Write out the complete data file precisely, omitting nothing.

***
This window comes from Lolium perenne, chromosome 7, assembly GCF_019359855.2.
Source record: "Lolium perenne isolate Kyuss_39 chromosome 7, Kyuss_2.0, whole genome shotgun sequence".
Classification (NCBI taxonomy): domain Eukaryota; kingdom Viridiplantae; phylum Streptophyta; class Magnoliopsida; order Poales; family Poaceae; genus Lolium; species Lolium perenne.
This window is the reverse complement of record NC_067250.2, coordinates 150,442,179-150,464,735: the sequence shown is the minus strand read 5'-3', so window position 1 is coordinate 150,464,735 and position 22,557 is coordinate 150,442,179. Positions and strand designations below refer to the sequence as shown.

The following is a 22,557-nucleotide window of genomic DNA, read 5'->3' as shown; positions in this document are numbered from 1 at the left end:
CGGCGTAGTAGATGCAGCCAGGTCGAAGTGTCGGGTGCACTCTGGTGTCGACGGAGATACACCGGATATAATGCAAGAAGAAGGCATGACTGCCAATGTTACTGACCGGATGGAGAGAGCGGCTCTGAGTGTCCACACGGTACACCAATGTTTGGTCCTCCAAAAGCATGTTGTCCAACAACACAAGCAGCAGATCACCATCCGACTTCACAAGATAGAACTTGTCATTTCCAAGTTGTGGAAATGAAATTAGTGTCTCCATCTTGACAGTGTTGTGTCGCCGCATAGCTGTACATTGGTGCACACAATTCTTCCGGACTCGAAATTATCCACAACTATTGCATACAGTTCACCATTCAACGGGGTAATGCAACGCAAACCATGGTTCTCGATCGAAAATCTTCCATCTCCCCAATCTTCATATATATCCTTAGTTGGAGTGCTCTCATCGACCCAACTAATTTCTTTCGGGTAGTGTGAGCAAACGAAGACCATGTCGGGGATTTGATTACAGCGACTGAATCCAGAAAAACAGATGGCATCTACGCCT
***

This window comes from Lolium perenne, chromosome 7, assembly GCF_019359855.2.
Source record: "Lolium perenne isolate Kyuss_39 chromosome 7, Kyuss_2.0, whole genome shotgun sequence".
Classification (NCBI taxonomy): domain Eukaryota; kingdom Viridiplantae; phylum Streptophyta; class Magnoliopsida; order Poales; family Poaceae; genus Lolium; species Lolium perenne.
This window is the reverse complement of record NC_067250.2, coordinates 150,442,179-150,464,735: the sequence shown is the minus strand read 5'-3', so window position 1 is coordinate 150,464,735 and position 22,557 is coordinate 150,442,179. Positions and strand designations below refer to the sequence as shown.

The following is a 22,557-nucleotide window of genomic DNA, read 5'->3' as shown; positions in this document are numbered from 1 at the left end:
CGGCGTAGTAGATGCAGCCAGGTCGAAGTGTCGGGTGCACTCTGGTGTCGACGGAGATACACCGGATATAATGCAAGAAGAAGGCATGACTGCCAATGTTACTGACCGGATGGAGAGAGCGGCTCTGAGTGTCCACACGGTACACCAATGTTTGGTCCTCCAAAAGCATGTTGTCCAACAACACAAGCAGCAGATCACCATCCGACTTCACAAGATAGAACTTGTCATTTCCAAGTTGTGGAAATGAAATTAGTGTCTCCATCTTGACAGTGTTGTGTCGCCGCATAGCTGTACATTGGTGCACACAATTCTTCCGGACTCGAAATTATCCACAACTATTGCATACAGTTCACCATTCAACGGGGTAATGCAACGCAAACCATGGTTCTCGATCGAAAATCTTCCATCTCCCCAATCTTCATATATATCCTTAGTTGGAGTGCTCTCATCGACCCAACTAATTTCTTTCGGGTAGTGTGAGCAAACGAAGACCATGTCGGGGATTTGATTACAGCGACTGAATCCAGAAAAACAGATGGCATCTACGCCT